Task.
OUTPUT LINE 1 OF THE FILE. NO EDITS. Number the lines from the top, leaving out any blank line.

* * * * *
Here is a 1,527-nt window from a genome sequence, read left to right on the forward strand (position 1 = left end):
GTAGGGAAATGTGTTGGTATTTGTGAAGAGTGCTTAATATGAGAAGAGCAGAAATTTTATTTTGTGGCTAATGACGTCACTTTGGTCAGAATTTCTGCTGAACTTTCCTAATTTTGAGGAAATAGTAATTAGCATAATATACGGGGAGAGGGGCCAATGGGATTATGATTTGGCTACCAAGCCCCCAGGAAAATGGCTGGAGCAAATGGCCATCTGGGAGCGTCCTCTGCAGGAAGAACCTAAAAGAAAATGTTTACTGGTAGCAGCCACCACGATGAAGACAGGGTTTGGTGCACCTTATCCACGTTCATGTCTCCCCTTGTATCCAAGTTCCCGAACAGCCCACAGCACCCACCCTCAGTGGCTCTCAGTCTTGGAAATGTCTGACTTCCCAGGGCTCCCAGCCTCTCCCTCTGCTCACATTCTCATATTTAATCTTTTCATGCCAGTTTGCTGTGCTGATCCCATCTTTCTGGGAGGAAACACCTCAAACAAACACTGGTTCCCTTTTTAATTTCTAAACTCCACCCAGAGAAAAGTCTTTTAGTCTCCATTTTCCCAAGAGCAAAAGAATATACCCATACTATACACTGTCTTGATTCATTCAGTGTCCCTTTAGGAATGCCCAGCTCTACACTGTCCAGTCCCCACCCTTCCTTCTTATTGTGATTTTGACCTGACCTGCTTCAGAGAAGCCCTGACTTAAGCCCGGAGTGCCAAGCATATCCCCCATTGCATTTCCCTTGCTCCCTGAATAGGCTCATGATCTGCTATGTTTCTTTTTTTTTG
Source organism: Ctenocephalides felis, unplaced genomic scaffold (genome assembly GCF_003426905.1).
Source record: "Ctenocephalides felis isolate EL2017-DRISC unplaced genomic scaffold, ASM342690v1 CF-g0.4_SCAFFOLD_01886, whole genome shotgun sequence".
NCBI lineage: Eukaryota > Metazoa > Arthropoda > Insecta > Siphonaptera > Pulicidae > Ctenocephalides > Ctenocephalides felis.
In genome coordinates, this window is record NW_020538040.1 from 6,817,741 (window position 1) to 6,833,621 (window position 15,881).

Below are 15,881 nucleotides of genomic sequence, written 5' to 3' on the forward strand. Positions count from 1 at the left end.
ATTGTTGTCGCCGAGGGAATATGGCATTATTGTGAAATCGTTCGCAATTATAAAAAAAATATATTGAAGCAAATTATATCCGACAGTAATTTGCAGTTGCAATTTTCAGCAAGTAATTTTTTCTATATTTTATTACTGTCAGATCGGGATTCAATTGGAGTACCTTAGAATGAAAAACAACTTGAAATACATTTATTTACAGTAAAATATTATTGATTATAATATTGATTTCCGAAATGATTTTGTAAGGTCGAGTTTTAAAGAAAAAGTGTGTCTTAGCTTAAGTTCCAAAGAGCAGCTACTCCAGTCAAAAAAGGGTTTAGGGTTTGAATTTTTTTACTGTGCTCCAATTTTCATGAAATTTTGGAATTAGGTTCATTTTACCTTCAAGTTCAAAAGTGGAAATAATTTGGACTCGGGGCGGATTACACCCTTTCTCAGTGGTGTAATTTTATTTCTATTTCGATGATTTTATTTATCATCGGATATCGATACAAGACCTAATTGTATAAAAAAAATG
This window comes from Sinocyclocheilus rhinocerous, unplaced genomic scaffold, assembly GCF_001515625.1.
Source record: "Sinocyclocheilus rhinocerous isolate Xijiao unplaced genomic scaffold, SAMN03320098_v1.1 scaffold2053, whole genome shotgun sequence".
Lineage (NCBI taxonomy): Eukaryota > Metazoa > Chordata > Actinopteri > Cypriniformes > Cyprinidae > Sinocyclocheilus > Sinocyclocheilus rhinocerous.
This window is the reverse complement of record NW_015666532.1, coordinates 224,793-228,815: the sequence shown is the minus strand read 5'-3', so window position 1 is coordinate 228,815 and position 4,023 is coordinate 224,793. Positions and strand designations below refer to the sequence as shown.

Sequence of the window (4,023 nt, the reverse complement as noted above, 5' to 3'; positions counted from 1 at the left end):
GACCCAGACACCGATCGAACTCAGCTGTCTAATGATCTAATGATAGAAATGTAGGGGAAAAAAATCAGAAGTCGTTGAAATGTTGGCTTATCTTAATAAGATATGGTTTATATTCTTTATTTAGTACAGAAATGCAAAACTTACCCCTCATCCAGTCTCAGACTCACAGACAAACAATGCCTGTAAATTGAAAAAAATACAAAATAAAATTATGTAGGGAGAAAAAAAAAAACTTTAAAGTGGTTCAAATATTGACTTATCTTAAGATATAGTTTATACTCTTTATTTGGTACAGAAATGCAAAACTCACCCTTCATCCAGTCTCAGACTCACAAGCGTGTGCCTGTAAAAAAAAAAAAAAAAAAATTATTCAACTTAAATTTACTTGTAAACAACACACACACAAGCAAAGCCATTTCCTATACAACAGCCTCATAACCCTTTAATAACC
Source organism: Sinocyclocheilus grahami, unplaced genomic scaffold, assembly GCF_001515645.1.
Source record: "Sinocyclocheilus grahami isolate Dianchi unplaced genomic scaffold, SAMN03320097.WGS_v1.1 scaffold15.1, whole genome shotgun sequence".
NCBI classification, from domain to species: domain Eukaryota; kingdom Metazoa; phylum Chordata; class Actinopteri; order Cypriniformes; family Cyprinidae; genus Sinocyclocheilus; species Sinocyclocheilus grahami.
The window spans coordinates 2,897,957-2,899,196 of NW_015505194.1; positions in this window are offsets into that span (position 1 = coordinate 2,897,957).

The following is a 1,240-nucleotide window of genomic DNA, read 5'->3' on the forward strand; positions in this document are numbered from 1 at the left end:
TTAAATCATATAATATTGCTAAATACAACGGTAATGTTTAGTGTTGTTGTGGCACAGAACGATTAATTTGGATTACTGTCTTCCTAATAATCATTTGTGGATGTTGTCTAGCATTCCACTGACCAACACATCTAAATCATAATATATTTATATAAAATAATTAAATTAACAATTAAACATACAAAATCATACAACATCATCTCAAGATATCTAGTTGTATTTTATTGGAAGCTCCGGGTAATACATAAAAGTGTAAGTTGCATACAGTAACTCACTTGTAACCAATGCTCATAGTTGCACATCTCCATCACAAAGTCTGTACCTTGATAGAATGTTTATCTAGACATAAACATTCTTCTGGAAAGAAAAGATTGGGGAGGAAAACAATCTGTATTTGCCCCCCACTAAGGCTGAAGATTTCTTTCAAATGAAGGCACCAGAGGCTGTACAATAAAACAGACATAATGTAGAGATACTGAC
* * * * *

Here is a 1,527-nt window from a genome sequence, read left to right on the forward strand (position 1 = left end):